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It seems almost unbelievable, but the beloved Winnie the Pooh, or rather images of him, have been banned from being used at a playground in the small town of Tuszyn, Poland. Why you ask? It simply stems from the fact the adorable bear chooses not to wear pants.

Apparently the city council has humanized the poor Pooh so much as to think it inappropriate for children to view him. I for one never remember even thinking about his bare bear bottom as I watched him during my childhood. I guess times have changed and either kids have become more aware, or city councilors have become more ignorant!

So for the love of Pooh, and in protest of this ridiculous city law, we will not look at what Poland has to offer but instead look to East Sussex, London. It is here where we find Ashdown Forest, the setting for the stories of Winnie the Pooh.

Banned from Poland for not wearing pants!

Banned from Tuszyn, Poland for not wearing pants! Photo CC Sam Howzit

The Author of Pooh’s adventures A.A Milne actually lived on the edge of Ashdown forest along with his son Christopher Robin Milne, whom he named the main human character after.

Winnie the Pooh was Christopher’s real life teddy bear which was named after a Black bear “Winnie” located in the London Zoo at the time along with a swan named “Pooh.” One can actually view the original bear that inspired Pooh at the New York City Public Library.

But getting back to Ashdown Forest, which is just about an hour and a half drive south of London, and is quite the beautiful magical forest A.A. Milne made it out to be.

Originally a Royal deer hunting forest under the Crown, the forest is now a large free public access space and also designated as an Area of Outstanding Natural Beauty (ANOB).

Ashdown Forest. Photo CC by

Ashdown Forest. Photo CC by Steve Slater

One can get away from the fast paced city of London and transport themselves into a beautiful heath and woodland where foxes, badgers, weasels, a plethora of birds, stunning purple emperor butterflies, emperor moths, and even Britain’s only venomous snake, the adder, can be found.

The stars of the forest however are the various species of deer including Sika, Fallow, Roe, and Muntjac. The deer were once the property of the Crown as well but have since gained their freedom and are now wild animals without ownership.

Ashdown Forest

Ashdown Forest. Photo CC by Steve Slater


The adder – Britains only venomous snake. Photo CC by Danny Chapman

So, for a true storybook forest complete with stunning scenery and wildlife, head over to Ashdown Forest in East Sussex. Who knew England still had areas rich with wildlife?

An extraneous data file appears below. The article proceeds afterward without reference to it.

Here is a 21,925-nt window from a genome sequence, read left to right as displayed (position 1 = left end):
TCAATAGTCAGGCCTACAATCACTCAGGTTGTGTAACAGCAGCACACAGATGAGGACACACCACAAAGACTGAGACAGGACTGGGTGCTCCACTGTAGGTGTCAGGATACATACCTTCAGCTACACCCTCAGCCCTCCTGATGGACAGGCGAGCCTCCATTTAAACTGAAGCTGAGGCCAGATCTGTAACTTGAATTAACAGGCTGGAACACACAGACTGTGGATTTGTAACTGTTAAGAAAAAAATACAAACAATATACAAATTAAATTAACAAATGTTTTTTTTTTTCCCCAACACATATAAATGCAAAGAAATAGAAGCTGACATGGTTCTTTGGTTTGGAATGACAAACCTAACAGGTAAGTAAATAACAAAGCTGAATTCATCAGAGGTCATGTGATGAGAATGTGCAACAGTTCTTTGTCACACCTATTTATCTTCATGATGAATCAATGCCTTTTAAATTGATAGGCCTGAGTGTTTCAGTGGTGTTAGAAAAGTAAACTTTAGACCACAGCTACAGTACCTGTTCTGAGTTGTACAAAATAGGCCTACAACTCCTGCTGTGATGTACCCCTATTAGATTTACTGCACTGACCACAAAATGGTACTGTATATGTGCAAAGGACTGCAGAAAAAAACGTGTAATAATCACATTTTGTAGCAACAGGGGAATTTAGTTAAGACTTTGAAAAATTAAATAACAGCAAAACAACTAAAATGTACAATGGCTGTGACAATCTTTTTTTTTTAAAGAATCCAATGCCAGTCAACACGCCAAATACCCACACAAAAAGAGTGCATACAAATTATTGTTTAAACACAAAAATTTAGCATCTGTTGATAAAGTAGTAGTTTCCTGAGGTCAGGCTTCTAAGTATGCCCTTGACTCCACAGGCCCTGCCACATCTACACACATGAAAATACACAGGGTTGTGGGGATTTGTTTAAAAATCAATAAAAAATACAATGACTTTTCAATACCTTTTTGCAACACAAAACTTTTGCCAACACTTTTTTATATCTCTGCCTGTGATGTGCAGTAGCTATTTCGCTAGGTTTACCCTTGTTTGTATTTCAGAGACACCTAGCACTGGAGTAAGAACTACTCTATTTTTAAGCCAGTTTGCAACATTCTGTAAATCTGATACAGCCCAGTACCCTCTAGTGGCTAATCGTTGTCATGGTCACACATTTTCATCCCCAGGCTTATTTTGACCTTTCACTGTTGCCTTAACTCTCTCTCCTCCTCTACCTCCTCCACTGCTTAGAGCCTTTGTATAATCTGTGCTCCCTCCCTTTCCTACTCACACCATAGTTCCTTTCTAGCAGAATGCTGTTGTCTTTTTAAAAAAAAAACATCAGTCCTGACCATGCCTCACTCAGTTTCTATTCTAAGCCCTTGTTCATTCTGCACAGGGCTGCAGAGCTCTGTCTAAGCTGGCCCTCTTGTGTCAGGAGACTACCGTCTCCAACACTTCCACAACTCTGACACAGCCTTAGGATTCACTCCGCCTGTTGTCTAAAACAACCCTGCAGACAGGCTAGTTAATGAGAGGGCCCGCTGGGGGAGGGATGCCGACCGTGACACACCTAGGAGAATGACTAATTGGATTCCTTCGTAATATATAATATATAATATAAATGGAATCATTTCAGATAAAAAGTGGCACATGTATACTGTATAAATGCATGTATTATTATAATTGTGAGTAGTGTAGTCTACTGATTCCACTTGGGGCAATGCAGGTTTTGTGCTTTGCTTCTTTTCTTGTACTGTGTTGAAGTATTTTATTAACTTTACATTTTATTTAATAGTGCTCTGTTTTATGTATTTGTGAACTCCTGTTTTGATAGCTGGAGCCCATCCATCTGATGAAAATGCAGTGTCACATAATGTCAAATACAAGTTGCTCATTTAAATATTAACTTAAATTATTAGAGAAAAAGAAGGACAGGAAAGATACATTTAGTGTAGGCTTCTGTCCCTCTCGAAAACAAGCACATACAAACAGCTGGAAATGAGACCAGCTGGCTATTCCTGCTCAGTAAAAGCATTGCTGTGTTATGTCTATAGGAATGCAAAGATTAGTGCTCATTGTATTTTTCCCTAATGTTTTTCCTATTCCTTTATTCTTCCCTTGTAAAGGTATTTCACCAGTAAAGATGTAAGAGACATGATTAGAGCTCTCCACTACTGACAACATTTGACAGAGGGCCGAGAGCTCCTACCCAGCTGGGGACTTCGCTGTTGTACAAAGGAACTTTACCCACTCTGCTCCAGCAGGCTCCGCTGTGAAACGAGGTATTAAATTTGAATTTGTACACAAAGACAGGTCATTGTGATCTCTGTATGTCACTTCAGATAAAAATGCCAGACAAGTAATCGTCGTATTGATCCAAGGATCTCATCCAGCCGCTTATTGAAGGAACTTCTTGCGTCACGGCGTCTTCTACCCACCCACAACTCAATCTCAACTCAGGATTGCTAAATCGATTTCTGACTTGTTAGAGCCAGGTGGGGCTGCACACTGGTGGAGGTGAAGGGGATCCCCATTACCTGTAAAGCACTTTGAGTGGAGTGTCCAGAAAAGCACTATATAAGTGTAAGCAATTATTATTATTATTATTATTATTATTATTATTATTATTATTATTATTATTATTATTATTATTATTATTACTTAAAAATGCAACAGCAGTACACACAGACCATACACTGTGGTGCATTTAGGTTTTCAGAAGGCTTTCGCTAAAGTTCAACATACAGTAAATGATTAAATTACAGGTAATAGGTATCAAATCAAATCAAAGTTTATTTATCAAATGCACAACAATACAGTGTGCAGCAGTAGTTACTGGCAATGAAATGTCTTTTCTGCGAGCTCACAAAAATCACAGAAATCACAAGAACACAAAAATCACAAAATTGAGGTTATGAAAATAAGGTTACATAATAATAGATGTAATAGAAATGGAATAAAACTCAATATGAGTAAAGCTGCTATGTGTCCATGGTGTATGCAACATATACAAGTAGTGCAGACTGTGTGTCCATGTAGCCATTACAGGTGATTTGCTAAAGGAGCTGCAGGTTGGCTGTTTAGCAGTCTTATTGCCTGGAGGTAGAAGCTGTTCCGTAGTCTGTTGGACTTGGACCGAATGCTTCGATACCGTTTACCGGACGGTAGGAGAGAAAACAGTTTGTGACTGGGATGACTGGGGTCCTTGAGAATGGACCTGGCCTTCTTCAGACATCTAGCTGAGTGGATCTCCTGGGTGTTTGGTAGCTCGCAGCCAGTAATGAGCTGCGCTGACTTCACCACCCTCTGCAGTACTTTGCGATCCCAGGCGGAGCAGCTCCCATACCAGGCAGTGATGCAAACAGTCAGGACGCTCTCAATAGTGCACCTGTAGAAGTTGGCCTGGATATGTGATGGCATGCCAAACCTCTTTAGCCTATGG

Although you most likely will not come across Pooh, chances are you may find yourself trying to avoid the occasional deer poo!

Directions to Ashdown Forest:

The Ashdown Forest Centre is one mile from Wych Cross – opposite the Ashdown Park Hotel.

From the North: M25 to J8 Godstone, then A22 South. M23 to J10A Crawley then B2110.

From the South: M23 Brighton or, A22 or A275

From the West: M23, then A23, then B2110 from Crawley

From the East: A26 or A264 from Tunbridge Wells

Mike Jerrard is an award winning photographer and the man behind the camera at Mapping Megan.

With a keen interest in current global news, he combines this with his passion for travel to bring you a new series putting a travel related spin on what’s currently in the news.


  1. I had no idea Winnie was based on a real bear. Thanks for the info!

    PS – That’s a creative title, but because I live in China, it gave me a completely different image. Crotchless pants are the way parents toilet train their kids here. I wish the Chinese would prohibit pantless pooh, too.

    • Learn something new every day :D!

      LOL and that’s hilarious about China – so random!! That’s a fairly large cultural difference from how I’m used to seeing children toilet trained lol!

  2. It looks so beautiful and serene! I had no idea the books were based on a real area. Thanks for sharing! :)

    • Hope you manage to travel there at some point – one of the most serene parts of Britain!

  3. That’s quite interesting Mike to hear of the restrictions on poor old Pooh bear. I must admit that as a child I often noted the missing shorts and did wonder too.

    I guess we lived in an age of less political correctness and more acceptance of things which in all truth weren’t all that offensive at all.

    For me it is a bit like all these people who get on their high horse against breast feeding in public. It is the most natural thing in the world and how many of us were nurtured. If it is done discretely then why should it offend anybody? A crying baby is surely likely to annoy people more.

    Sorry to hear Poland is so restrictive for a global character so loved by children. I was even talking to a lady in China last week who chose Winnie as her English name since she loved Winnie the Pooh so much.

    • Totally agree – the world has become way too politically correct and the need to censor everything often becomes ridiculous.

      I think every animal character in the history of cartoons has been without pants, lol daffy duck, donald duck, most of the Disney and Loony Toon characters – so sad that they’re targeting poor old Pooh!

  4. Very cool to learn about where the stories came from! I have to agree it looks beautiful and serene! Thanks for sharing!

    • Thanks Mary – so glad you enjoyed the post!

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